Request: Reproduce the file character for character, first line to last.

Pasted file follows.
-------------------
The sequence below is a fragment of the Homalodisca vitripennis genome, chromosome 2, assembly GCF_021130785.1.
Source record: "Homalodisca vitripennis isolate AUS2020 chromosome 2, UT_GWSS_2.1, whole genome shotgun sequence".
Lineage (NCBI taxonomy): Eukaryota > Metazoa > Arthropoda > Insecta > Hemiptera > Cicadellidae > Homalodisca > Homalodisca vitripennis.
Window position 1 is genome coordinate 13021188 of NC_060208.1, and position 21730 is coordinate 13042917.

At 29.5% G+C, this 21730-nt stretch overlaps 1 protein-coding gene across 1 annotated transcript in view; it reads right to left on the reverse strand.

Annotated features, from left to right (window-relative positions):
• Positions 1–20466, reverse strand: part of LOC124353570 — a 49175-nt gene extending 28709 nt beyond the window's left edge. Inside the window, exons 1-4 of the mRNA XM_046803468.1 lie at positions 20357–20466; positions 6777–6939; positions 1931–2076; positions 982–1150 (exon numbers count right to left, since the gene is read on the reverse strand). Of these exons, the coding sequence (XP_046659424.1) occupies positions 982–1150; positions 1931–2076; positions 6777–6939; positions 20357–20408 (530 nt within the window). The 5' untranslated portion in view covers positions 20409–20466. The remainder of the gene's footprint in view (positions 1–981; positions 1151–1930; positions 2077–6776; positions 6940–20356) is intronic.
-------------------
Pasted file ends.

The sequence below is a fragment of the Homalodisca vitripennis genome, chromosome 2, assembly GCF_021130785.1.
Source record: "Homalodisca vitripennis isolate AUS2020 chromosome 2, UT_GWSS_2.1, whole genome shotgun sequence".
Lineage (NCBI taxonomy): Eukaryota > Metazoa > Arthropoda > Insecta > Hemiptera > Cicadellidae > Homalodisca > Homalodisca vitripennis.
Window position 1 is genome coordinate 13021188 of NC_060208.1, and position 21730 is coordinate 13042917.

At 29.5% G+C, this 21730-nt stretch overlaps 1 protein-coding gene across 1 annotated transcript in view; it reads right to left on the reverse strand.

Annotated features, from left to right (window-relative positions):
• Positions 1–20466, reverse strand: part of LOC124353570 — a 49175-nt gene extending 28709 nt beyond the window's left edge. Inside the window, exons 1-4 of the mRNA XM_046803468.1 lie at positions 20357–20466; positions 6777–6939; positions 1931–2076; positions 982–1150 (exon numbers count right to left, since the gene is read on the reverse strand). Of these exons, the coding sequence (XP_046659424.1) occupies positions 982–1150; positions 1931–2076; positions 6777–6939; positions 20357–20408 (530 nt within the window). The 5' untranslated portion in view covers positions 20409–20466. The remainder of the gene's footprint in view (positions 1–981; positions 1151–1930; positions 2077–6776; positions 6940–20356) is intronic.